We have a lot of loose ends from yesterday’s first post to tie up before moving on to new business.
First, even by blogospheric standards, my assertion that only four generals (Washington, W.H. Harrison, Grant and Eisenhower) had graduated from the ranks to the presidency was sloppy and moronic. Several correspondents wrote in to set me straight.
First of all, I left off Andrew Jackson, which was an odd oversight given that he’s one of my favorite historical figures. As a matter of fact, during this blog’s first week in existence I penned a brief look back
at Old Hickory’s famous duel with a foe widely regarded as the best shot in Tennessee. Unless you’re an immediate family member of mine, it’s highly unlikely that you read the piece. If you follow the link, scroll down to where it says “history lesson.” And be charitable – I was very new at the blogging game back then.
The other general whose service was a proximate cause of his ascension to the White House was Zachary Taylor who was widely perceived as being the hero of the Mexican-American war although Winfield Scott was probably more deserving of the press clippings that Taylor received. (Scott is now probably best recalled as a doddering old Civil War general who was serving nobly but ineffectively in that struggle being at the time well past his prime.)
Other generals who made the White House (who an insightful correspondent refers to as “incidental generals”) include Rutherford B. Hayes, James Garfield, and Benjamin Harrison. The same correspondent points out that even Chester A. Arthur was quarter master general of New York during the Civil War. If the unthinkable should occur and Clark becomes president, Arthur would probably be the most appropriate historical parallel to Wes.
Speaking of Clark, I also solicited some commentary from armed services members of the 90’s regarding Clark’s assertion that President Clinton was a beloved figure amongst the military’s rank and file. The feedback was voluminous. Below are three letters that are representative of what I received. I should note, before you begin, there wasn’t a single dissenting letter that expressed a contrary view. In the interests of fairness, if a military member from the 90’s cares to compose such a missive, I’ll be happy to post it. (Maybe someone should tell Kos – he’s begun mentioning his military service and the fact that he “wore combat boots” more often than John Kerry did.)
Without further adieu, the letters:
1) It's my experience that most military personnel, officer and enlisted, had a low opinion of Clinton. I deployed with the Kitty Hawk carrier battle group to the Western Pacific and Persian Gulf on Nov. 3, 1992. Why is that significant? Because it was election day 1992, and during our first day underway from San Diego, we knew that a former naval aviator and World War II veteran had been defeated by childish man-boy who had no apparent appreciation of the tradition martial virtues.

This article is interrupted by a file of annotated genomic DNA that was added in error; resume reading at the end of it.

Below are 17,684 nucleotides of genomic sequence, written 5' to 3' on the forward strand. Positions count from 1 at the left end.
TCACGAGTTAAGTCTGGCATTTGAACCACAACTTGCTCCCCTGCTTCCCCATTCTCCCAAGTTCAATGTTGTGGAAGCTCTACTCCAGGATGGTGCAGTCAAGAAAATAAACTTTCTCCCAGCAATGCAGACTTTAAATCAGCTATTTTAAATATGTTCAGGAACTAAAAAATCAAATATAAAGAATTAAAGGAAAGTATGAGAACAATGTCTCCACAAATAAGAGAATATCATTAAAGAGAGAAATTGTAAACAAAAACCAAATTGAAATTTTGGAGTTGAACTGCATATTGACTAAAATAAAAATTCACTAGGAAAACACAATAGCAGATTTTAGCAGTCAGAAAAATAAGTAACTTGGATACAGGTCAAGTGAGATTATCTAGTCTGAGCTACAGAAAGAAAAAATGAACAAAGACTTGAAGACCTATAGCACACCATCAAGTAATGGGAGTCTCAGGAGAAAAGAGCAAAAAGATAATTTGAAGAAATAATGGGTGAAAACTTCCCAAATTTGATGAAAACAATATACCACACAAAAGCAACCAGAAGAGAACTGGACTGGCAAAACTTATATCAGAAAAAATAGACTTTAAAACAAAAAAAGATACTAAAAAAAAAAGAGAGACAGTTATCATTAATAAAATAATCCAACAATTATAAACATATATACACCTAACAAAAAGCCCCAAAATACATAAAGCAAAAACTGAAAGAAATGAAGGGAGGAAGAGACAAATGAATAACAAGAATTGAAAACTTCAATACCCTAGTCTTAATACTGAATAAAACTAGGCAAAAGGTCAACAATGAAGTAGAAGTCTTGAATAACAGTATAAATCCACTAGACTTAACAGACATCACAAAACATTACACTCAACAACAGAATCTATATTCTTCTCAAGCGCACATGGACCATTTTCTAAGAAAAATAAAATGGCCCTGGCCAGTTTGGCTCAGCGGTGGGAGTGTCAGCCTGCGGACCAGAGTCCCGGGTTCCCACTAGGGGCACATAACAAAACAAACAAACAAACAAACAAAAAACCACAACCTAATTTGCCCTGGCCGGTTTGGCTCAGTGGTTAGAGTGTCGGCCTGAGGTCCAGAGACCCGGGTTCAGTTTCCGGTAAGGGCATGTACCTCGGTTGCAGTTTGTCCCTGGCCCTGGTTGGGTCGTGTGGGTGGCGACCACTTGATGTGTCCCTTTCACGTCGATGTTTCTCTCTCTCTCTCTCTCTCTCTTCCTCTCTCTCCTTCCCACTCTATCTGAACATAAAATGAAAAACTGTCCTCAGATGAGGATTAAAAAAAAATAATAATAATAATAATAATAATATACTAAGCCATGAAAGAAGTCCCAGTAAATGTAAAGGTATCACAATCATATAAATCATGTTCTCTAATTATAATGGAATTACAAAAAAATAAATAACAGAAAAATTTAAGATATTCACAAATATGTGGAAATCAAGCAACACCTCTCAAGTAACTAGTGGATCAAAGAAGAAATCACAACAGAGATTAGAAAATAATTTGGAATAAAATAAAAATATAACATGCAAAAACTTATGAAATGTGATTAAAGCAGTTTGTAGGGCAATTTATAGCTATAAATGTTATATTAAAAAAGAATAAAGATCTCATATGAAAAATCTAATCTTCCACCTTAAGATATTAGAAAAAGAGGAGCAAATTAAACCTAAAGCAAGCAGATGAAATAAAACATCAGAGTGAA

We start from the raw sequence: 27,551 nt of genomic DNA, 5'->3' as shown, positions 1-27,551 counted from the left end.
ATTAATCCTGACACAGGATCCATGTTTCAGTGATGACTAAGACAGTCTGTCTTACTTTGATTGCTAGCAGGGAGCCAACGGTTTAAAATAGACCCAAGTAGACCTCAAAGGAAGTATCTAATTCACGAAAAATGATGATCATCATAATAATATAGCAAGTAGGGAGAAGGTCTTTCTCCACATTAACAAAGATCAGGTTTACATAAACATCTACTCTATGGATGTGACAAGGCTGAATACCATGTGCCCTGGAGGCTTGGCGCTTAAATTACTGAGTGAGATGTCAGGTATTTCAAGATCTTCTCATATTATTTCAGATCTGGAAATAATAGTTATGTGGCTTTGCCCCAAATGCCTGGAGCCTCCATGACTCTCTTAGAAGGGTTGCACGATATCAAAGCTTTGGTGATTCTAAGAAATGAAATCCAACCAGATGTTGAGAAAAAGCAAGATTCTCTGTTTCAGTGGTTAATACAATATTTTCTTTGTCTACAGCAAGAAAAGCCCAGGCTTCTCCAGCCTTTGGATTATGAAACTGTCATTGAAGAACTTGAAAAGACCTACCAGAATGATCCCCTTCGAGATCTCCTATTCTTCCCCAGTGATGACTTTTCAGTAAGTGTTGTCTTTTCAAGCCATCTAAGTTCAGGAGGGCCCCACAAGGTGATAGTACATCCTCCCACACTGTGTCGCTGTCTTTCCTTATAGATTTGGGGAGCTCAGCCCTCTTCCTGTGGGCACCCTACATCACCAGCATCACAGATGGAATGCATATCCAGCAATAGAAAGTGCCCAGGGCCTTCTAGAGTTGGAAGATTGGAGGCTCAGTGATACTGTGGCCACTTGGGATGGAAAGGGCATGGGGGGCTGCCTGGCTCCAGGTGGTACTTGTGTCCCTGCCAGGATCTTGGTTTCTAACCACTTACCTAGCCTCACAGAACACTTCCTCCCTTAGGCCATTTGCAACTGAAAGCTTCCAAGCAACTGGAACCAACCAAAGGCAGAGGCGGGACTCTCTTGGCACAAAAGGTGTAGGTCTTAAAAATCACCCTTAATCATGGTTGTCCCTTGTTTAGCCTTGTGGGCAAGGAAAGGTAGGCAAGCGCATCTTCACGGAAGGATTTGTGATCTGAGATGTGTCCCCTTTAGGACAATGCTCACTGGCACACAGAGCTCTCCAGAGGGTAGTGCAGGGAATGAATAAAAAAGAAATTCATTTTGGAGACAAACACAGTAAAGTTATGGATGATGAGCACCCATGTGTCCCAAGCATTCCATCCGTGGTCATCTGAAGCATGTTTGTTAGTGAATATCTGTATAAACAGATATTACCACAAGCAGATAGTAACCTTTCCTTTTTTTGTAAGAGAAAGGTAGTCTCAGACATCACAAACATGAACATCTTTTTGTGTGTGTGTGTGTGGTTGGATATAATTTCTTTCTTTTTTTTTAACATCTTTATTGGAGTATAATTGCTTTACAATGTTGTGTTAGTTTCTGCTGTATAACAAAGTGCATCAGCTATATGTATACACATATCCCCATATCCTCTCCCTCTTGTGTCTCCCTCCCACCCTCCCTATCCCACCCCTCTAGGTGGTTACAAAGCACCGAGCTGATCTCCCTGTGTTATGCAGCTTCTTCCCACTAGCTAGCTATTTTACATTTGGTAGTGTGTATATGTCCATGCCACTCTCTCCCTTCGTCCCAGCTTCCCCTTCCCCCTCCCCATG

Sure enough, aircraft patrolling southern Iraq were getting shot at by Iraq air defense units. After days of provocations, Carrier Air Wing Fifteen (decomm'ed in 1995, BTW) launched strikes against numerous sites throughout southern Iraq. The surface shooters also fired scores of Tomahawks. This continued until 20 January when we were ordered to stand down with an airstrike manning up. In short, we were authorized to get shot at, but not take planned action. (Note: self-defense was still authorized.)
Back in the States, the big issue of the day was not our troops in harms way in the Gulf. Rather, it was Clinton's promise to allow homosexuals to serve openly in uniform. I don't necessarily have a problem with that. However, it was a slap at the services that he never spoke with any level of uniformed leadership about the wisdom of such a policy change. To Clinton and his deputies, the military was a play thing for them to mold as they, and they alone, saw fit.
I left my squadron in November 1993 (I wasn't flying then, I was the squadron Intelligence Officer) and reported for duty in Washington DC. I was considering volunteering to be a White House escort. The responsibilities included wearing Mess Dress uniforms to White House social events and escorting the guests into the proceedings. Very cushy duty, got to hobnob with the highest level decision makers, attend some very lavish shindigs, you probably know the drill.
It came out that the Clinton White House used these military officers as the wait staff carrying trays of hors d'oeuvre. I can remember reading that one officer so degraded was actually told by a VIP at such a function that the guest was embarrassed for the officer! (I left DC in August 1995, and reported for flight school the following month.)
Clinton was the Commander-in-Chief. The Commander-in-Chief will always be respected. Every officer in the chain of command I've ever worked with upheld our loyalty to our civilian leadership. Even when that leadership held us in contempt.
BTW, in a military operations school I attended (I won't get more specific than that), Wes Clark's prosecution of the Kosovo campaign is used as a case study in operational failure.